2. Current Environmental Policy
Environmental problems are no respecters of national boundaries, yet it remains the case that the principal actors at international level are nation states. Traditionally, the only means available for regulating the behaviour of nation states has been through a system of international law, codified in treaties and conventions. Since the beginning of the century more than 170 multilateral environmental treaties and instruments have been established, covering subjects ranging from the atmosphere and the marine environment, to nature conservation and transboundary watercourses. The vast majority of these agreements are regional in their scope, and many of them apply only to Europe. A list of relevant international conventions and agreements can be found in Annex 1.
Contributing to the development of many of these the agreements is a confusing array of international organisations and agencies. The major players are listed in Box 1. They include world organisations with a pan-European dimension (for example, the UN Economic Commission for Europe - UN-ECE); predominantly economic organisations with a membership including, but extending beyond western Europe, (e.g. the OECD); organisations that were originally exclusively western European but are now beginning to include countries of central and eastern Europe (CEE) (e.g. the Council of Europe); and a network of separate organisations and agencies that have recently come together under the pan-European umbrella of the 'Environment for Europe' process (see Section 3.4).
Box 1: International institutions with an environmental role
|UNEP||UN Environment Programme|
|UN-ECE||UN Economic Commission for Europe|
|UNESCO||UN Educational, Scientific and Cultural Organisation|
|UNDP||UN Development Programme|
|WHO||World Health Organisation|
|FAO||Food and Agriculture Organisation|
|WMO||World Meteorological Organisation|
|IMO||International Maritime Organisation|
|Institutions wider than Europe with an Environmental Role|
|OECD||Organisation for Economic Cooperation and Development|
|GATT||General Agreement on Tariffs and Trade|
|CSCE||Conference on Security and Cooperation in Europe|
|EFTA||European Free Trade Association|
|Council of Europe|
|EBRD||European Bank of Reconstruction and Development|
|EIB||European Investment Bank|
|OSPAR||Oslo and Paris Commission|
|Benelux Economic Union|
The effectiveness of international environmental organisations and agreements
Many of the organisations listed in Box I have made significant contributions to environmental co-operation in Europe. For example, the United Nations Economic Co-operation for Europe (UN-ECE), which brings together in one forum all 55 countries from both western and eastern Europe, has elaborated nine regional legal instruments aimed at environmental protection. These cover air and water pollution -including the 1979 Convention on Long-Range Transboundary Air Pollution (CLRTAP - see Box 2) industrial accidents and environmental impact assessment. In addition, the UN~ECE has played a key role in furthering the development of pan-European environmental co-operation in the 'Environment for Europe' process (see Section 3.4).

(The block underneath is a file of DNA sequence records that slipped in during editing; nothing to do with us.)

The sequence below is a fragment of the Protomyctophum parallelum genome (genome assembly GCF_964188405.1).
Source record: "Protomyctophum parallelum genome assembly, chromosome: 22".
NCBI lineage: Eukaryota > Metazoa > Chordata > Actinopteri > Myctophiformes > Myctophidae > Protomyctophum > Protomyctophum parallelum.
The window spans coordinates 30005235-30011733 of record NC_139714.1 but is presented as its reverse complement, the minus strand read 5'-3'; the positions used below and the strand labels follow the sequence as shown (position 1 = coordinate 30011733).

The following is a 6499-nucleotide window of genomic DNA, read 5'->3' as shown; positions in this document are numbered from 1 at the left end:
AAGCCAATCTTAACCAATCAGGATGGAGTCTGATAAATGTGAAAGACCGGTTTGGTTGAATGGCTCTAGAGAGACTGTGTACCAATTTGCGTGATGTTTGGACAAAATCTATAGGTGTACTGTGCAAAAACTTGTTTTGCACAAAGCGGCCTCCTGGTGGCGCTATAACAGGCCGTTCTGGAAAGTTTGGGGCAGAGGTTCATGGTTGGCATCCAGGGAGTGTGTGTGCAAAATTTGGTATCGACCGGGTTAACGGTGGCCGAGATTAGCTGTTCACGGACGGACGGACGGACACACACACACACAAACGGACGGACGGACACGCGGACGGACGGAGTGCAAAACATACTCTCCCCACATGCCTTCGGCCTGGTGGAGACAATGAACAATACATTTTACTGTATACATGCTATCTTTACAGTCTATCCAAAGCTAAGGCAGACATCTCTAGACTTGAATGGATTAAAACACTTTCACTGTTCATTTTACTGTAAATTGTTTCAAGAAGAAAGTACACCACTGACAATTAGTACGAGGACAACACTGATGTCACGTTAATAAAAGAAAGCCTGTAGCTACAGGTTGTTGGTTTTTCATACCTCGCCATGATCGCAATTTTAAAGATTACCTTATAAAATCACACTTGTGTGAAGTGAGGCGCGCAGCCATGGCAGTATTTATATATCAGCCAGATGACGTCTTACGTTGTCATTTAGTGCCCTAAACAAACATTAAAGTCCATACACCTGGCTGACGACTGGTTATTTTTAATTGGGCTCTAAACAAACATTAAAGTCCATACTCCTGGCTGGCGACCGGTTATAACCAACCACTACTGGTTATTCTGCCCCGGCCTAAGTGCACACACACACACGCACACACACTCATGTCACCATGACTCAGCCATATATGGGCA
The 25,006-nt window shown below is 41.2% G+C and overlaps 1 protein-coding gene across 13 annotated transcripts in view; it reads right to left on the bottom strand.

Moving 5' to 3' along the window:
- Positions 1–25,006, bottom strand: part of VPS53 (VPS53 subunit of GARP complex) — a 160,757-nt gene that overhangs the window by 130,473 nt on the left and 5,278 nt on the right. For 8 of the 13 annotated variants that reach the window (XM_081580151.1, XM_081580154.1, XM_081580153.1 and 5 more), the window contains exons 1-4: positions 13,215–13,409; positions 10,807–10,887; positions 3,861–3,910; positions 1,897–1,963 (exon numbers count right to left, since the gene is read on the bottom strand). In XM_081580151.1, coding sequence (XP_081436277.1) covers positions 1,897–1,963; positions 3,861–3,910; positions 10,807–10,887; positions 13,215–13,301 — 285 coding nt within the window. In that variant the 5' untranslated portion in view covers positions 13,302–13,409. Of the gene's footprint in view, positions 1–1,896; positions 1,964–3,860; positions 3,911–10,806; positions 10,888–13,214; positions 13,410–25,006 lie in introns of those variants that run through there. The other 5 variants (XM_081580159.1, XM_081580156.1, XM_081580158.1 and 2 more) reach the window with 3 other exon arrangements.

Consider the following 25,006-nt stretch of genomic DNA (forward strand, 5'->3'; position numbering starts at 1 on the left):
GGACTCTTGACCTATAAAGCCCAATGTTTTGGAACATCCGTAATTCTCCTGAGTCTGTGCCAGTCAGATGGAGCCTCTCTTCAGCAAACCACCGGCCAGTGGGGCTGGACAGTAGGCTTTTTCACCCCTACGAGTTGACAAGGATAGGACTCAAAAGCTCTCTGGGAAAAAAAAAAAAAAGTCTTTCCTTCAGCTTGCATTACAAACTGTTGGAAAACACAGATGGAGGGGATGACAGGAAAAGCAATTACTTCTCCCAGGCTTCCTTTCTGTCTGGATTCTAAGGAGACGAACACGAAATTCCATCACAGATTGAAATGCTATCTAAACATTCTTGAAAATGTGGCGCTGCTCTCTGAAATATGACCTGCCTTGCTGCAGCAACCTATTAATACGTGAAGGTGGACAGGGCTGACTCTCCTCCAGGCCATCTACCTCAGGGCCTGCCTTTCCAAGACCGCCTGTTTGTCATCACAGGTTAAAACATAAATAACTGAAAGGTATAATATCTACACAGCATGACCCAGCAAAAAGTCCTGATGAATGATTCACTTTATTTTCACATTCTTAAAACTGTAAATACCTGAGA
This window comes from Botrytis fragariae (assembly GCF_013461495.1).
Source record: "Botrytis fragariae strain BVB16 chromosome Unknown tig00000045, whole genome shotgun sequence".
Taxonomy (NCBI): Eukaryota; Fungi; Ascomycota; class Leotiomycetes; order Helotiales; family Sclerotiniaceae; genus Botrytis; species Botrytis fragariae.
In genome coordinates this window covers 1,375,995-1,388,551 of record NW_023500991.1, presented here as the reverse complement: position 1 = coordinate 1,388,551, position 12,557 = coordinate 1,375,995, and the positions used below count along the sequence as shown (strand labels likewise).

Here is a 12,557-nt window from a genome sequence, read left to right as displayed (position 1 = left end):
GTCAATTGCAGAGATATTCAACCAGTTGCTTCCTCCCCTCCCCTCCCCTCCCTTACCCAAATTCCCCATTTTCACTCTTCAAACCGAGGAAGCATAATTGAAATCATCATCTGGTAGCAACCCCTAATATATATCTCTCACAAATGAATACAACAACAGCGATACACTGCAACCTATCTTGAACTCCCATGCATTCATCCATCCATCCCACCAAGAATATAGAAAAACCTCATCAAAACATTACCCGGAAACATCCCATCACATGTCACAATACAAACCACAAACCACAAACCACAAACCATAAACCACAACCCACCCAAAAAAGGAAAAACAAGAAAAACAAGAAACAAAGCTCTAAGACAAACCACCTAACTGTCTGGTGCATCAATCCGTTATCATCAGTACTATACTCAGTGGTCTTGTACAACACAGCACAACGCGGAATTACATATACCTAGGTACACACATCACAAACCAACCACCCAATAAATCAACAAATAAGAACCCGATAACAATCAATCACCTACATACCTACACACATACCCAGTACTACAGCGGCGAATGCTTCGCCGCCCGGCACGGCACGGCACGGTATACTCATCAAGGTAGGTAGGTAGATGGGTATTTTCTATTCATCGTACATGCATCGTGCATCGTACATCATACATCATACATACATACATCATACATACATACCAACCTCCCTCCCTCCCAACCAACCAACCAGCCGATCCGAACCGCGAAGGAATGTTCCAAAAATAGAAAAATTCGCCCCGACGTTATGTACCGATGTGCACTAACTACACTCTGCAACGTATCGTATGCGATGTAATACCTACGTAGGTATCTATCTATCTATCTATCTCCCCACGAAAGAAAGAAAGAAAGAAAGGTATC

Box 2: The Convention on Long-Range Transboundary Air Pollution
The 1979 Convention on Long-Range Transboundary Air Pollution and its protocols - covering emissions of sulphur (1985 and 1994), nitrogen oxides (1988) and volatile organic compounds (1991), and on international cost-sharing for monitoring air pollutants (EMEP, 1984) - together provide a European air pollution control framework including legislative, advisory, research and monitoring activities. In 1993, the then 21 Parties to the 1985 Helsinki Protocol had together reduced their sulphur emissions by 43 per cent in comparison with 1980, considerably exceeding the 30 per cent reduction to which they were pledged. Of the 25 Parties to the 1988 Sofia protocol on the control of NOx emissions, seventeen have succeeded in stabilising N0x emissions at 1987 levels, and five of these have cut their emissions by more than 25 per cent. With the signature of a new Sulphur Protocol in 1994, an Implementation Committee has been established to strengthen the monitoring of compliance by signatories with their obligations.
Despite such achievements, the effectiveness of many of these organisations has been limited by one or more of the following factors:
- the environment forms only a small part of their overall activities;
- with the exception of the Environment for Europe process, their work is confined to specific actions on a small number of issues;
- they make use of less binding instruments which may not tackle the real issues effectively.
Examples of the more effective international agreements include the Vienna Convention on the Protection of the Ozone Layer, and the Convention on Long-Range Transboundary Air Pollution (see Boxes 2 and 3). But the success of other agreements has been mixed.
Box 3: The Vienna Convention for the Protection of the Ozone Layer
Negotiations for the convention began in 1981, following the accumulation of scientific evidence on the destruction of the ozone layer. The convention has been signed and ratified by over 130 nations and entered into force in 1988. The convention's objectives include the protection of human health through co-operation in scientific research, the exchange of information and the adoption of measures to reduce adverse effects on the ozone layer. It is a framework convention, leaving more specific action to protect the ozone layer to later protocols. The Montreal Protocol (1987) set required monitoring reports, and introduced trade sanctions and provisions for dispute settlement. The London Amendment (1990) added new provisions in relation to technology transfers and financial mechanisms, including a Multilateral Fund to assist with compliance costs. The Copenhagen Amendment (1992) speeds up the chemical phase-out dates and makes financial arrangements firmer.